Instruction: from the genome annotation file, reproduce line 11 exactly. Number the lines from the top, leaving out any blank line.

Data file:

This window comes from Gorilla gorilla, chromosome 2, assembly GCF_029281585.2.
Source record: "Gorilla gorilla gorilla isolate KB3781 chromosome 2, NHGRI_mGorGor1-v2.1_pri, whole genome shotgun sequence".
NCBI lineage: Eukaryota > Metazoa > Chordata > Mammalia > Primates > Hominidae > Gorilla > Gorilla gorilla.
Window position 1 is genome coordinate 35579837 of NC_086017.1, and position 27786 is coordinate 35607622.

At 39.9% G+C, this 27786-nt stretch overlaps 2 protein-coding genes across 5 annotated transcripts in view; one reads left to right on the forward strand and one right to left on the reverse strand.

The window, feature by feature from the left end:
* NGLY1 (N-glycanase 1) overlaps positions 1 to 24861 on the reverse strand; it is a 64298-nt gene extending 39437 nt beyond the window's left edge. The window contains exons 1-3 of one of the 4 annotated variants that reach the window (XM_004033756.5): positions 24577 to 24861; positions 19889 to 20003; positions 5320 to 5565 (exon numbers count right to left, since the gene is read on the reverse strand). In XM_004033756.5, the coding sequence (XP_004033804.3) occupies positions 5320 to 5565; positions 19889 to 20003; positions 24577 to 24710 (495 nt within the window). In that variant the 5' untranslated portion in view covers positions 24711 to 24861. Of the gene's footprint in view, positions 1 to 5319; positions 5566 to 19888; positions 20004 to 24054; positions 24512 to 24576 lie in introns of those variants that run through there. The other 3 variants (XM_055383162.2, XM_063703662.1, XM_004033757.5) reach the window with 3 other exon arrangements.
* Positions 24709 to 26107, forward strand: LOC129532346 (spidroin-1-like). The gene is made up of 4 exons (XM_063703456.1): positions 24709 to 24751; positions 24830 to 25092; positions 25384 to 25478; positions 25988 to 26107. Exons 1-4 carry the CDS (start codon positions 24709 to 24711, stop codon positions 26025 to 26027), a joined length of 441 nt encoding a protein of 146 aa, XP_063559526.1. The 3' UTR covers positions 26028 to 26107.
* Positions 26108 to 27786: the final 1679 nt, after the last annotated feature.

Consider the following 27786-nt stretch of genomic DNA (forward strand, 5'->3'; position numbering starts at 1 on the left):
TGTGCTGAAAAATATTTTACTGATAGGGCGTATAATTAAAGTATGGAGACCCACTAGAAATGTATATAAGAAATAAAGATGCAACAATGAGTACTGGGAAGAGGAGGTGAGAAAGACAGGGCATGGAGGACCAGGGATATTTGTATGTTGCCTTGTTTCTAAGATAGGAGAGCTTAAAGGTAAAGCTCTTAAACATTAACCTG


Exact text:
TGTGCTGAAAAATATTTTACTGATAGGGCGTATAATTAAAGTATGGAGACCCACTAGAAATGTATATAAGAAATAAAGATGCAACAATGAGTACTGGGAAGAGGAGGTGAGAAAGACAGGGCATGGAGGACCAGGGATATTTGTATGTTGCCTTGTTTCTAAGATAGGAGAGCTTAAAGGTAAAGCTCTTAAACATTAACCTG